I Don’t Want No Scrub

This article was originally published by OnEarth magazine

New York legislators want to be the first in the country to address a teensy tiny problem: plastic microbeads found in cosmetic products. This week, the state’s attorney general and a state assemblyman introduced a bill that would ban the sale and manufacture of any face wash, toothpaste, soap, or exfoliant that contains these microscopic spheres that slip through water filtration plants and into waterways.

Last year scientists reported finding tens of millions of microbeads bobbing to the surface in Lake Erie (see “Don’t Lather, Don’t Rinse, Don’t Repeat”). The plastic balls pollute water and potentially poison fish and other wildlife that mistake the colorful orbs for food.

“From the Great Lakes to the Hudson River to Long Island Sound, our commitment to protecting and restoring New York’s waters is among our most important responsibilities,” says Attorney General Eric T. Schneiderman.

A number of companies that make the 200-plus products that contain these microbeads—including Colgate-Palmolive and Johnson & Johnson—have already volunteered to take them out. But that’s not enough, argues 5 Gyres, an organization that combats plastic pollution in waterways. The group worked with the lawmakers on the bill and is planning on rolling out this legislative model in other places. A California assemblyman who collaborated with the organization plans to introduce a bill banning the sale of microbeads today.

“We’re not looking at a one-state strategy,” Stiv J. Wilson, 5 Gyre's policy director, tells the New York Times. “This is the alpha, not the omega.” For those of you who don’t speak Greek, he’s saying microbead bans are only getting started.

Last November, an organization that represents 100 U.S. and Canadian cities around the Great Lakes called for federal organizations to do something about the microbeads, which are only a fraction of a millimeter in diameter. But this is the first step any level of government has taken to address the issue.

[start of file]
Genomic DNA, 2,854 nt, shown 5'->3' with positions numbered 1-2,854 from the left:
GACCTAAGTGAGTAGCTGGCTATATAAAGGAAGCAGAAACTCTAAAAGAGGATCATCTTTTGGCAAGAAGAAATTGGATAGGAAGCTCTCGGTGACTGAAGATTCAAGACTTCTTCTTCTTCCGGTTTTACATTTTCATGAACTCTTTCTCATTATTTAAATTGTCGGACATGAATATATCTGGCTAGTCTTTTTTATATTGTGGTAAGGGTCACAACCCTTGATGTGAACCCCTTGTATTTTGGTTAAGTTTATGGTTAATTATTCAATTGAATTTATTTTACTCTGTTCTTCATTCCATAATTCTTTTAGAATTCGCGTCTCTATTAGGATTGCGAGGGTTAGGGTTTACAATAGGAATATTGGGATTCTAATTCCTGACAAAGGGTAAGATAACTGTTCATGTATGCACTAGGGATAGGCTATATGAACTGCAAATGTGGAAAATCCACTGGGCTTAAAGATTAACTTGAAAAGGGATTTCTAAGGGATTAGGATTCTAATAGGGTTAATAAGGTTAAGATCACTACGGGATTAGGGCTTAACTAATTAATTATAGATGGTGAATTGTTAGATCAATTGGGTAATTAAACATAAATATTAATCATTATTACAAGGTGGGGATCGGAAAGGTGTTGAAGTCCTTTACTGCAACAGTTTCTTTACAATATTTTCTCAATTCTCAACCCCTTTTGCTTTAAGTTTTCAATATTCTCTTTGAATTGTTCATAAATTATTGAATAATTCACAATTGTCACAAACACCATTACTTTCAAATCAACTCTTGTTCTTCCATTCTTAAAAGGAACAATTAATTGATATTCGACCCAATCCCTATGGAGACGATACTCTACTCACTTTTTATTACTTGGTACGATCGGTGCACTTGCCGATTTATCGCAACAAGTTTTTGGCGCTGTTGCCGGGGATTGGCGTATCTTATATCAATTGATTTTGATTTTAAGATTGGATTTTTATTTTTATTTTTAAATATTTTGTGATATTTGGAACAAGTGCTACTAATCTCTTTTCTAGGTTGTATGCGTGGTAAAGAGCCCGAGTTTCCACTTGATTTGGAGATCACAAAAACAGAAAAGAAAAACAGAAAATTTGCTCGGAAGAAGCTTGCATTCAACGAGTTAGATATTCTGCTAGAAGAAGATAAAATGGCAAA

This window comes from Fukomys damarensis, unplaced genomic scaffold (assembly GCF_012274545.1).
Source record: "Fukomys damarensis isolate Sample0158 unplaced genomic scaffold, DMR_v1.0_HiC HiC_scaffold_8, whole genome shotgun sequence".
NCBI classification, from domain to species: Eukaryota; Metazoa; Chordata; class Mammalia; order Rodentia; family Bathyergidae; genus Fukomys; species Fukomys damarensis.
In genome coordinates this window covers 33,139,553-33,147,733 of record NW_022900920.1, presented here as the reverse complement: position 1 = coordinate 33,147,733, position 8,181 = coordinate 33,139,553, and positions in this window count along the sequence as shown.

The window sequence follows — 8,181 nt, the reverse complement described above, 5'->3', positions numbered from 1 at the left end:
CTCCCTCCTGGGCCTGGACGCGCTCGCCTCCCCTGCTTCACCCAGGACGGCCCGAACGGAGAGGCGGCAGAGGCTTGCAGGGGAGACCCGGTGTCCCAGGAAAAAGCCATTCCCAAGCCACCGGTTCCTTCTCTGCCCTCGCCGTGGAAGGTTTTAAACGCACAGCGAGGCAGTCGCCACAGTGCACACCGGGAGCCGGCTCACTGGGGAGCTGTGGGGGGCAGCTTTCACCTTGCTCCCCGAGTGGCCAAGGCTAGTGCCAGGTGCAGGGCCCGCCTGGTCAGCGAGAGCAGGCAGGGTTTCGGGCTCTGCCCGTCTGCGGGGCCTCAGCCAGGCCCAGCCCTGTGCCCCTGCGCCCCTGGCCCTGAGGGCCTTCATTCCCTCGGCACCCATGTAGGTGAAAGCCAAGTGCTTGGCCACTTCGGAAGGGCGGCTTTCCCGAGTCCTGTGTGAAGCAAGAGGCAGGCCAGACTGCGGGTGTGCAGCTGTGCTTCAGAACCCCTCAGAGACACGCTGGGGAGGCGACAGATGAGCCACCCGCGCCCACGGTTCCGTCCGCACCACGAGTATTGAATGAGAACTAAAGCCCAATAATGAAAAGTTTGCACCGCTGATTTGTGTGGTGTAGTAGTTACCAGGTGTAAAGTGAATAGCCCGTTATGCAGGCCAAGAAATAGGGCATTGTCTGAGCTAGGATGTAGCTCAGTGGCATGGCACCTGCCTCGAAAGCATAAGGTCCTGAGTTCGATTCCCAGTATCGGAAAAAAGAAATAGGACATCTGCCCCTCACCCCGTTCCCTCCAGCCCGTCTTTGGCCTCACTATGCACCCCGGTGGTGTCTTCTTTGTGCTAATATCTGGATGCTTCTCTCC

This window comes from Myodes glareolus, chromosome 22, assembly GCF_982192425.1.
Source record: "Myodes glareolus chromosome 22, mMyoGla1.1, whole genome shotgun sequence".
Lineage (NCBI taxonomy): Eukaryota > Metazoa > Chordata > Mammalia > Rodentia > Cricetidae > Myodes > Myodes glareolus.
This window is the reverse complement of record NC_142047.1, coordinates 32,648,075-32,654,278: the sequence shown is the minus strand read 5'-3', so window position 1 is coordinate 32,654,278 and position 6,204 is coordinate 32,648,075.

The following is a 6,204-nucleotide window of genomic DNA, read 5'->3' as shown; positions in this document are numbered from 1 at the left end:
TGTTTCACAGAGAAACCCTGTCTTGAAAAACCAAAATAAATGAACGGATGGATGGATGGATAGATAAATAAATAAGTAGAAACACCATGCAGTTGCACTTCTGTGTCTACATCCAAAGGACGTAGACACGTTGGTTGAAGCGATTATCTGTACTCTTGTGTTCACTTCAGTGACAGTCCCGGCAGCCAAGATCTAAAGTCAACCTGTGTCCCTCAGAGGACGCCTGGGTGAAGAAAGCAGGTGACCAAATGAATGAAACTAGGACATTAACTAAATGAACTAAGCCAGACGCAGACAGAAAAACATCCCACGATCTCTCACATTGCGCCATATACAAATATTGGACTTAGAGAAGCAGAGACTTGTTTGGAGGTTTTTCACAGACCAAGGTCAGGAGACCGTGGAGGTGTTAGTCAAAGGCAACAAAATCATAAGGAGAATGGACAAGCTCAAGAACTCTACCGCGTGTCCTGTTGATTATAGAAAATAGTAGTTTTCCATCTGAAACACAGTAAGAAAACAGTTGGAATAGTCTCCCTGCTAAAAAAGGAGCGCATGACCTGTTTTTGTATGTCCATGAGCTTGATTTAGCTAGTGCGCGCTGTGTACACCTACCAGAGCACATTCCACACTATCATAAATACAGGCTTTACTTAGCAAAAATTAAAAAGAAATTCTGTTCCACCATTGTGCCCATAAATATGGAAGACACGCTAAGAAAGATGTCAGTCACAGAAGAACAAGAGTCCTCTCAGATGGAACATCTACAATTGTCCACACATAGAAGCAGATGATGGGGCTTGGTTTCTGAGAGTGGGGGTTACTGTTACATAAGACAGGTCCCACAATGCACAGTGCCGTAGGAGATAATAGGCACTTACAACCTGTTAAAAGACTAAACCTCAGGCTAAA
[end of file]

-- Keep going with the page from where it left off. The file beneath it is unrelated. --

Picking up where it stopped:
These itsy bitsy plastic pieces aren’t the biggest threat to our water, but they do pose problems. Toxins like polychlorinated biphenyls (PCBs) can glom onto the microbeads. When fish eat them, the plastic balls get stuck in their digestive tracts and the fish absorb the PCBs into their tissues. (Then guess what happens when we eat those fish?) Further, there's some evidence that when aquatic organisms eat plastic, it fools them into thinking they're full, so they eat less real food and don't grow as much, as indicated by a study done on mussels.

So … how do you know if your beauty routine is adding to the gazillions of beads washing into our waterways? Steer clear of products that have the words “polyethylene” and “polypropylene” on their labels, and download the “Beat the Microbead” app to make sure that what you’re buying is safe—for both you and your scaly-skinned neighbors.

Enjoy this piece?

… then let us make a small request. AlterNet’s journalists work tirelessly to counter the traditional corporate media narrative. We’re here seven days a week, 365 days a year. And we’re proud to say that we’ve been bringing you the real, unfiltered news for 20 years—longer than any other progressive news site on the Internet.

It’s through the generosity of our supporters that we’re able to share with you all the underreported news you need to know. Independent journalism is increasingly imperiled; ads alone can’t pay our bills. AlterNet counts on readers like you to support our coverage. Did you enjoy content from David Cay Johnston, Common Dreams, Raw Story and Robert Reich? Opinion from Salon and Jim Hightower? Analysis by The Conversation? Then join the hundreds of readers who have supported AlterNet this year.

Every reader contribution, whatever the amount, makes a tremendous difference. Help ensure AlterNet remains independent long into the future. Support progressive journalism with a one-time contribution to AlterNet, or click here to become a subscriber. Thank you. Click here to donate by check.

DonateDonate by credit card


Thanks for your support!

Did you enjoy AlterNet this year? Join us! We're offering AlterNet ad-free for 15% off - just $2 per week. From now until March 15th.